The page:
The Songs Of Elton John And Bernie Taupin
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About Elton John

Only a rollicking rascal, daring enough to play Jerry Lee Lewis melodies at school functions, could have evolved into the mythic persona that performs under the name Sir Elton Hercules John. Born Reginald Kenneth Dwight on March 25, 1947, Elton John borrows his name from Bluesology members, Elton Dean and Long John Baldry—a band in which Elton John performed during the onset of his career in the mid-1960s. It's of little surprise that a rock 'n' roll icon—with five Grammy awards, an Academy Award, a Golden Globe Award, and a Tony Award, to boast—cannoned out of a fiery seven year old, with an attention span that barely allowed for his formal piano lessons.

Typing his first notes at the age of three, Elton John was born into a world of music. But his father, a trumpet player, dissuaded Elton John from entering show business and preferred that his son take interest in a more practical field like finance. Earning a scholarship to the Royal Academy of Music at age 11, Elton John decided against his father's advice and instead left school six years later to pursue a career as a musician. Although, Elton John has accolades his father's authoritarian approach, saying "[his] wild stage costumes and performances were his way of letting go after such a restrictive childhood." By the age of 15 Elton John was booking gigs at pubs nearby his hometown, Pinner, England, and creating his setlist from a wide array of genres like Irish tribute songs, old pub favorites, country, contemporary, and material he had written himself. Around the same time that Elton John, performing as the unassuming "Reggie," was a regular at the Northwood Hills Pub, his first band, Bluesology, began backing touring for musicians like the Isley Brothers, Major Lance, Billy Stewart, Doris Troy, and Patti LaBelle. And this period of Elton John's life may have influenced his eclectic style, which draws from gospel and boogie-woogie music.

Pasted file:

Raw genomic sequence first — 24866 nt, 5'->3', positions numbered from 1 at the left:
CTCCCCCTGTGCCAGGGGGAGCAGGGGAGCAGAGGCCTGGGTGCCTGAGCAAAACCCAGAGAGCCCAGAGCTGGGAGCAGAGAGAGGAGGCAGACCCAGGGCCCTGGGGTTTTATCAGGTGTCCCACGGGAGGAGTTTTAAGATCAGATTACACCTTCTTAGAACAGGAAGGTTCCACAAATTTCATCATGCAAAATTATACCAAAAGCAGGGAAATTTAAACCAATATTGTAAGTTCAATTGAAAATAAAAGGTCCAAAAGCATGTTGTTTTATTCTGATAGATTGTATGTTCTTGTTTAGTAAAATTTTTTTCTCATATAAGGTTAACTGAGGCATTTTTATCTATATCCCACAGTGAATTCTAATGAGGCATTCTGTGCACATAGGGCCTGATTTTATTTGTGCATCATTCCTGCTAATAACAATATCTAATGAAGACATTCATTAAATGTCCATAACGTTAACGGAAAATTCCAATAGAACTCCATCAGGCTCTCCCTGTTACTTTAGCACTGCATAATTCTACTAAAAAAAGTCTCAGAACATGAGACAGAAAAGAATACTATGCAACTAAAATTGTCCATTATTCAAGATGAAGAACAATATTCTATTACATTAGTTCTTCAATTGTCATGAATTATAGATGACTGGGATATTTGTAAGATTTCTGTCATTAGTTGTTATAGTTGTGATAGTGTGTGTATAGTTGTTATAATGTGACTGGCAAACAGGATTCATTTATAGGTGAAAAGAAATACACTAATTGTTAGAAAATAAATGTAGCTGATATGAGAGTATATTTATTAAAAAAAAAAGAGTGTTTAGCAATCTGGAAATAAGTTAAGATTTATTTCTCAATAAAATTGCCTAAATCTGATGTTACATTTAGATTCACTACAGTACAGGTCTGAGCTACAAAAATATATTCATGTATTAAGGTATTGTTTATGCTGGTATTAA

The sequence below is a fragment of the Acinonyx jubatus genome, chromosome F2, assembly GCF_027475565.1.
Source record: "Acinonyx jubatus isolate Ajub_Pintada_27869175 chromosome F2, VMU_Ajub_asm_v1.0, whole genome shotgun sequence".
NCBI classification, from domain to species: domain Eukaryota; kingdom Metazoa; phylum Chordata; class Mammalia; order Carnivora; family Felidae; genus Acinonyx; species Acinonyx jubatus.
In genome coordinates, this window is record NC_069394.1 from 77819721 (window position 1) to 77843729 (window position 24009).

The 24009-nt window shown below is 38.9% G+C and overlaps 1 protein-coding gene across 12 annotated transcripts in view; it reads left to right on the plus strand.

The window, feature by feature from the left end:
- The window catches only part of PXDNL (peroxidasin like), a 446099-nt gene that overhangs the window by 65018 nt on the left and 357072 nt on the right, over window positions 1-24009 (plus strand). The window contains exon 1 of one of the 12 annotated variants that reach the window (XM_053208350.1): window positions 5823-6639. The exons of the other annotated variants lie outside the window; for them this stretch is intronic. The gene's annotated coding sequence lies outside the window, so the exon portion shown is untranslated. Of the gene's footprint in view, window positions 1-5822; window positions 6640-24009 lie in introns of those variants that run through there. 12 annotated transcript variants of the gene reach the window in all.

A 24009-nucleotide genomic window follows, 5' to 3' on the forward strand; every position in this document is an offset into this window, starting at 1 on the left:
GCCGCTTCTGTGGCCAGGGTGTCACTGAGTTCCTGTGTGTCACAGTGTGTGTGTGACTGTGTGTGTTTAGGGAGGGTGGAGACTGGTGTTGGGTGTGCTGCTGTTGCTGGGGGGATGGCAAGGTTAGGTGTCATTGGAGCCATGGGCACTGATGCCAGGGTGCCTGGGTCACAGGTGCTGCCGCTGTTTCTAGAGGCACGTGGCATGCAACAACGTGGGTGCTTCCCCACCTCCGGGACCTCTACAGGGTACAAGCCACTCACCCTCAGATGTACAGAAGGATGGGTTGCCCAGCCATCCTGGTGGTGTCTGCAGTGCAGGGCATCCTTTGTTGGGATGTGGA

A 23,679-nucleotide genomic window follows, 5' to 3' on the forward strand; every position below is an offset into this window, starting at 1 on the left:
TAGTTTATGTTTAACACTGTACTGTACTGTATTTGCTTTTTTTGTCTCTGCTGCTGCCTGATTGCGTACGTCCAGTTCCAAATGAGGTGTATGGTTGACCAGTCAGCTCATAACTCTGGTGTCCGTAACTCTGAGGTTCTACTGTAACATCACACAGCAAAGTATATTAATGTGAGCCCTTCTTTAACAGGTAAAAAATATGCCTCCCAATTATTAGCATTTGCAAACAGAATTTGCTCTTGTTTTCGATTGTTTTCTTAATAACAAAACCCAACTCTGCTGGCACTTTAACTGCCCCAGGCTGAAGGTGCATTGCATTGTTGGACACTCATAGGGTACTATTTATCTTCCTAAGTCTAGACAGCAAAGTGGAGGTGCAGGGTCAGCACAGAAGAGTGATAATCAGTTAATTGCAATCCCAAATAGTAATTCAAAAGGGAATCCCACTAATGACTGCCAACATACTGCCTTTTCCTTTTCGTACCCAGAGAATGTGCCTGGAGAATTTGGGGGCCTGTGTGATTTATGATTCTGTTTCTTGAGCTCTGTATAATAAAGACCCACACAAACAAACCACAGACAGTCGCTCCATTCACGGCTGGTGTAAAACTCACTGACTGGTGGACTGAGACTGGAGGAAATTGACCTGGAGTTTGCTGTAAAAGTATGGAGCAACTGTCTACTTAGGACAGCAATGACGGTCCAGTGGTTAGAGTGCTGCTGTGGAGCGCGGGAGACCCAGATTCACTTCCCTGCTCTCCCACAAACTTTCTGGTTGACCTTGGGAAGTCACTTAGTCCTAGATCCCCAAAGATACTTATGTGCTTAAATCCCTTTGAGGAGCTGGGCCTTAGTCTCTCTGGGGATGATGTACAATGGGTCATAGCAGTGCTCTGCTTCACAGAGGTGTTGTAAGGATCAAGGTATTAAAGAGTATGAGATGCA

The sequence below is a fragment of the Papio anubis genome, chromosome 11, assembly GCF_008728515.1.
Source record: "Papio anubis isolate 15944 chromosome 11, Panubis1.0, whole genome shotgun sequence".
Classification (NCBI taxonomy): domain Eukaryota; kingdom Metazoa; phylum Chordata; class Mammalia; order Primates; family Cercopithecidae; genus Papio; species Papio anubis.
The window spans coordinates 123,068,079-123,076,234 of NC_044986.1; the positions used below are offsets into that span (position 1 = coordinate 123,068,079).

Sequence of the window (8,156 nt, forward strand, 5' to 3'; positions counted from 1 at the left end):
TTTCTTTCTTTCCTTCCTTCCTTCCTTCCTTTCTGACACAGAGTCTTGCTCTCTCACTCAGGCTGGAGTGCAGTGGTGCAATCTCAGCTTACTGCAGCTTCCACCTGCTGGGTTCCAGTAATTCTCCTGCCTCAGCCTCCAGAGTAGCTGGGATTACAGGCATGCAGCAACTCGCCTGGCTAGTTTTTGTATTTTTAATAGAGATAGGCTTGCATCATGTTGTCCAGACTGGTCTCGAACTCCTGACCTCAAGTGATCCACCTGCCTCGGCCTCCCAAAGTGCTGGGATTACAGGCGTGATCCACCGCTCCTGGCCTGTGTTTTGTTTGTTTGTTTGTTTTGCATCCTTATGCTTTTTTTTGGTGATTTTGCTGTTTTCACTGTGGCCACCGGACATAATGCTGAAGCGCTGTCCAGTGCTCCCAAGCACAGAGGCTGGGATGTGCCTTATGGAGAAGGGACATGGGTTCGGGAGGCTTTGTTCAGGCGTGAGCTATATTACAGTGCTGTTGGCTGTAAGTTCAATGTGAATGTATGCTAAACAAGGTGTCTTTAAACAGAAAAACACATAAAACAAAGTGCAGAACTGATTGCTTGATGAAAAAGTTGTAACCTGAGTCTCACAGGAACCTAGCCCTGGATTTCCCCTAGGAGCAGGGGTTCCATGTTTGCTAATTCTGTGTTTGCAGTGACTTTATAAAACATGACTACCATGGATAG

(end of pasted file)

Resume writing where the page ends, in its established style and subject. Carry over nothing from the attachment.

Kicking over his piano bench and performing handstands atop his keyboard, Elton John's stage presence is even more eccentric than the brightly-colored suits that are synonymous with his name. Elton John's onstage antics distinguished him from the myriad of rock 'n' roll performers during the 1970s whose music centered on guitars, unlike John's piano orchestrations.

Though it took Elton John two decades to conquer the UK charts, his second single, "Your Song," made the US Top Ten immediately after its release. The song, taken from self-titled, Elton John (1970), established the rock legend's formula of gospel-chorded ballads. Three years later Elton John released Honky Chateau (1973), his third album, to mainstream acclaim. The album, one of his poppiest, featured hit singles "Rocket Man (I think It's Going To Be A Long, Long Time)" and "Honky Cat." But Elton John's greatest feat, in the eyes of the public and music critics, was his seventh album, Goodbye Yellow Brick Road (1973) which featured breakout tracks like "Benny and the Jets," "Goodbye Yellow Brick Road," "Candle in the Wind," "Saturday Night's Already for Fighting," "Funeral For A Friend/ Love Lies Bleeding," and "Grey Seal." With album sales exceeding 16 million, he's one of the greatest selling artists of all time.

Though Elton John's career saw its commercial peak from 1970-1976, Elton John still sells out venues and composes music today. During a 2008 interview with GQ, Elton John said, "I'm going on the road again with Billy Joel next year," exciting fans for a reunion between modern music's most prolific pianists. The tour, entitled Face to Face, sold out around the globe.

With a discography that stretches over 50 albums (including studio, live, soundtracks, scores, theater, and compilation albums), Elton John has secured for himself a position at number 49 on Rolling Stone's list of the "100 Greatest Artists of All Time." Over his four-decade career, Elton John has sold over 200 million records and crafted more than 50 top 40 hits, including seven consecutive No.1 US albums. And his success has contributed to the piano's continued prevalence in rock 'n' roll music.